How do you maintain a K-car?

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How do you maintain a K-car?

Postby 89ARIES » Tue Jan 19, 2010 2:36 am

Hey folks, I need your help. I can't do this myself. How do you maintain a K-car? List some basics to help people avoid blown headgaskets, wiggly jiggly issues, and other things that come with old age. How to avoid breaking the door off, duh, oil the thing with WD40. Here are categories for you techs to help with:

Totally broke=: Drive it into the ground! lol 8)
Make $100,000 a year=Repaint the whole car with a special paint to avoid any hairline scratches. :lol:

But I am serious folks. We need to give new members heads-up and help them.
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Location: Sylmar, California
Car Information: 1989 Dodge Aries

Re: How do you maintain a K-car?

Postby capev86 » Thu Jun 23, 2011 9:12 pm

general rules apply to keeping a k car running right....tuneup items, quality fluids (preferably synthetic) flushed at regular intervals, etc.

there were a few design changes over the years that improved durability and performance.

if you have a slider camshaft, a roller camshaft that was phased in in 1988 (most 2.5's and 2.2's got it mid year) will seriously reduce friction. make sure you grab the matching followers from the engine that donated the camshaft with the actual roller bearings on them. and don't try to use a slider cam in a later cylinder heads....they deleted the oil squirter passages some time after the cam change and a slider cam will burn out very quickly without extra lubrication. most aftermarket performance cams old school slider type, so plan hop ups accordingly!

a 2.5 makes more power than a 2.2 for about the same gas mileage. especially nice when coupled with a 5spd. i don't like the 2.2 with an automatic.

there are different eras of electronics. and the turbo engines some differences in the wiring (multi-port injection) as well as more circuitry in the computer:
1986-87 = Logic and Power module (one module under hood, one in front passenger kick panel)
1988-89 = Single Module Engine Controller (combined the L & M into one under hood unit)
1990-91 = Single Board Engine Controller I (both functions on one circuit board)
1992-95 = Single Board Engine Controller II (not compatible with SBECI)

As for head gaskets......use Fel Pro on your classic muscle car, but NOT on a 2.2/2.5. the consensus in the performance community ( and is that they are no better than the factory chrysler gasket. if you do a HG job, reach for the heavy duty unit from Mopar Performance:

P4452005 Carb and Turbo I
P4452006 Turbo II & 2.5 Turbo I

remember that the 2.2/2.5 have siamese cylinders (no room for water jackets around cylinders). most turbo engines and 1991+ tbi engines should have cross drilling to route coolant through the cylinder head and block. definitely a nice feature if you live in a hot climate or the car sits in traffic regularly.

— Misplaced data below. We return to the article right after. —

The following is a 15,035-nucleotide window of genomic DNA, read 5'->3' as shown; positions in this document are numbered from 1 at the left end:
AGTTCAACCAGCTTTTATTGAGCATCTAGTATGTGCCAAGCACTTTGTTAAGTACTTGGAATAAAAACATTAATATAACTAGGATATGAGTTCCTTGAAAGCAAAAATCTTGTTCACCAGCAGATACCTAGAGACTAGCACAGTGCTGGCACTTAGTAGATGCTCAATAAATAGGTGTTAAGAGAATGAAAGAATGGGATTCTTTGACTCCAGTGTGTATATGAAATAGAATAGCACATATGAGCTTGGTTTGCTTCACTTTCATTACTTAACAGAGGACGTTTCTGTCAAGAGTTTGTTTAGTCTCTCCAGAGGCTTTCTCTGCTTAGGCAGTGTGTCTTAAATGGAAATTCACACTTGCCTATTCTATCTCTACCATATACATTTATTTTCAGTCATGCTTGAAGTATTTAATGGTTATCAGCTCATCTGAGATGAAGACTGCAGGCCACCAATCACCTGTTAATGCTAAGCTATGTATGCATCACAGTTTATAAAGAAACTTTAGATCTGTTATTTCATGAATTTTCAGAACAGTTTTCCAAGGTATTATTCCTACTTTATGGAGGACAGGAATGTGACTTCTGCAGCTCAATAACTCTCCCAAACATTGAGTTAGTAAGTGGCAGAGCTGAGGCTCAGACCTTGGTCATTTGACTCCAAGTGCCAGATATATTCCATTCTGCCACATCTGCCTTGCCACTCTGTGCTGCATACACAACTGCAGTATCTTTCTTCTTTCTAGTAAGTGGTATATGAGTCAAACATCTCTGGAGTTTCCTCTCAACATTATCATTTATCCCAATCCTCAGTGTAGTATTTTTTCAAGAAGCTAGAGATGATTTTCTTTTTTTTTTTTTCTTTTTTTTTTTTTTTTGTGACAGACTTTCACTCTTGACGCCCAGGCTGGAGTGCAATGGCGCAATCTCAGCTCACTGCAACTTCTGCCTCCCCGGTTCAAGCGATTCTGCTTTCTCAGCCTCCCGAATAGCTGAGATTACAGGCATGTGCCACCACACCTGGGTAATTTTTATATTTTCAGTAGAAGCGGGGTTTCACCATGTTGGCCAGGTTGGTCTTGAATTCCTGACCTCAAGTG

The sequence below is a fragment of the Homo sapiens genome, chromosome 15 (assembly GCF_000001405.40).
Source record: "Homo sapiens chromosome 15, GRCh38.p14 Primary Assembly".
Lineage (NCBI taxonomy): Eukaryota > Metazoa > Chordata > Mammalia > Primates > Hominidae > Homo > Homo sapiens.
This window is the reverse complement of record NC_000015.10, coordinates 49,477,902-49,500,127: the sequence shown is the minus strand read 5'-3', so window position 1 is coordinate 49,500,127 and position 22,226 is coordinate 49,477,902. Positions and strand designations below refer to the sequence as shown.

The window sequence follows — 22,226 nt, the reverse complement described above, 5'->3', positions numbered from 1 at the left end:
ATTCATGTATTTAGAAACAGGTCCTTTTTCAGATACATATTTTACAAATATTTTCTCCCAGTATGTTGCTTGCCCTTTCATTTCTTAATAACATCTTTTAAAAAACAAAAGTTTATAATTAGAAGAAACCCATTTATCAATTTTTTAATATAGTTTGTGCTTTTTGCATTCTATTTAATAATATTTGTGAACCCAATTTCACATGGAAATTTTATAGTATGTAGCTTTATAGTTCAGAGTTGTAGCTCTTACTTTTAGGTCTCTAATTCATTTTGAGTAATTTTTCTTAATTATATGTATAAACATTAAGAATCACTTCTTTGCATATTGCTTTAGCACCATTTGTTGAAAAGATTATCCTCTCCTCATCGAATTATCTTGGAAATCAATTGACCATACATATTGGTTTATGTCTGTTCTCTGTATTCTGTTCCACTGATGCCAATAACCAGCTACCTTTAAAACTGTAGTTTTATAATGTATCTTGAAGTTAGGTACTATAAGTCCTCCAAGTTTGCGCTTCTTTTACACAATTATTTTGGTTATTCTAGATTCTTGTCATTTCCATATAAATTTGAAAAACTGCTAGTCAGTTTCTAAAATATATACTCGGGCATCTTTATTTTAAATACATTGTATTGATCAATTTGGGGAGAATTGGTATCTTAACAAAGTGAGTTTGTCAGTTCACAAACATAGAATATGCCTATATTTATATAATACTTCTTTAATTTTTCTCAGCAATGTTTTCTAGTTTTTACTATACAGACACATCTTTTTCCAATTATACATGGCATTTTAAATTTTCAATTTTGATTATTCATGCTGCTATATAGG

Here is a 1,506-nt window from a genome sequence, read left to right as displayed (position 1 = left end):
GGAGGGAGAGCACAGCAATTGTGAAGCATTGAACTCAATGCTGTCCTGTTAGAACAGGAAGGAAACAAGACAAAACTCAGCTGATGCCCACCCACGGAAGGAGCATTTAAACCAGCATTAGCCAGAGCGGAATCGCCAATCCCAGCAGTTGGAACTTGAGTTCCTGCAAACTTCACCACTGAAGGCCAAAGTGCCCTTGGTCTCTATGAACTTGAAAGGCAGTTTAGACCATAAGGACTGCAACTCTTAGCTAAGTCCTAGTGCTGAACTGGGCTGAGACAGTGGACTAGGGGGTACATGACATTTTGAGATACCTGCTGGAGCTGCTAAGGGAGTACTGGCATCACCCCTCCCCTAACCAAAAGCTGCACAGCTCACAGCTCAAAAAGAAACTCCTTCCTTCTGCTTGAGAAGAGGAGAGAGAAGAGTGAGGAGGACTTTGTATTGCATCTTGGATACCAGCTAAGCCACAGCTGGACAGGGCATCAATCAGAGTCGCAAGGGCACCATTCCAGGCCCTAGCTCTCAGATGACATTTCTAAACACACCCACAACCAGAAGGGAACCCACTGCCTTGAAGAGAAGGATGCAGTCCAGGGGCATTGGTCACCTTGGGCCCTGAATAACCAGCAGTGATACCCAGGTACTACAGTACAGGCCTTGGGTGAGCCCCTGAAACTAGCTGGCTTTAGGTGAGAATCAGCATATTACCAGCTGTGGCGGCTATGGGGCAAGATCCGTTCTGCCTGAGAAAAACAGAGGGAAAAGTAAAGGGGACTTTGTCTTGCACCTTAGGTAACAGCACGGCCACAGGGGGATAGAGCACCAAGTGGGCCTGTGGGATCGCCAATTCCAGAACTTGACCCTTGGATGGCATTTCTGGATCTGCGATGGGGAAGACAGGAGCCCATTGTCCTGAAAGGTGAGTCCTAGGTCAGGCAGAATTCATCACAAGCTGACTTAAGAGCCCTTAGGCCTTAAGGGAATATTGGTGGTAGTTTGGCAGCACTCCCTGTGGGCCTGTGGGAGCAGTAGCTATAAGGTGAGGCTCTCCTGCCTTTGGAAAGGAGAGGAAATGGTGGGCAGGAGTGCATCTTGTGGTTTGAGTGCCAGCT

also check out for some interesting reading. mostly about hopping up turbo 2.2/2.5 engines but some the tech can be applied to naturally aspirated engine as well. and there is a page devoted to hopping those up as well.....other tricks i like are opening up the bottom of the oil pump pickup (so you can see more of the screen). that will cut down drag and make it easier for the oil pump to suck up oil over 3000rpm. and port matching the oil pump to the block (pump has an oval hole and the mating hole on the block is a smaller/round = rough edge causes parasitic drag) which is supposed to be good for 5hp as well.

another item that can cause problems is the
Be aware in the base of 2.2/2.5 distributors there is a plastic disc that holds the pickup shutter wheel in place. They tend to loosen with age and will cause your car to misfire and idle poor, always a good idea to check it when doing a tune up...
that is straight from the dodgegarage!

there is a ton more but that should get you all started. i love my k wagon, but LUST after the performance variants and spend a lot of time on forums devoted that stuff.
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Car Information: 1986 Dodge Aries Wagon LE 2.5

Re: How do you maintain a K-car?

Postby liteflyer1 » Mon May 21, 2012 12:51 pm

I Just bought a 1986 Dodge Aries from a neighbor who is in her 90's. The car only has 38,000 miles and has been garage kept and run only periodically for the last 20 years to keep fluids moving and the battery charged. It has always been licenesed and insured so it could go if needed.

My question: Are there parts (like the timing belt) that may be age sensitive that I need to have changed? I would like suggestions for the check up and initial maintenance that I need to take care of now.

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Joined: Sun May 20, 2012 7:58 pm
Car Information: 1986 Dodge Aries

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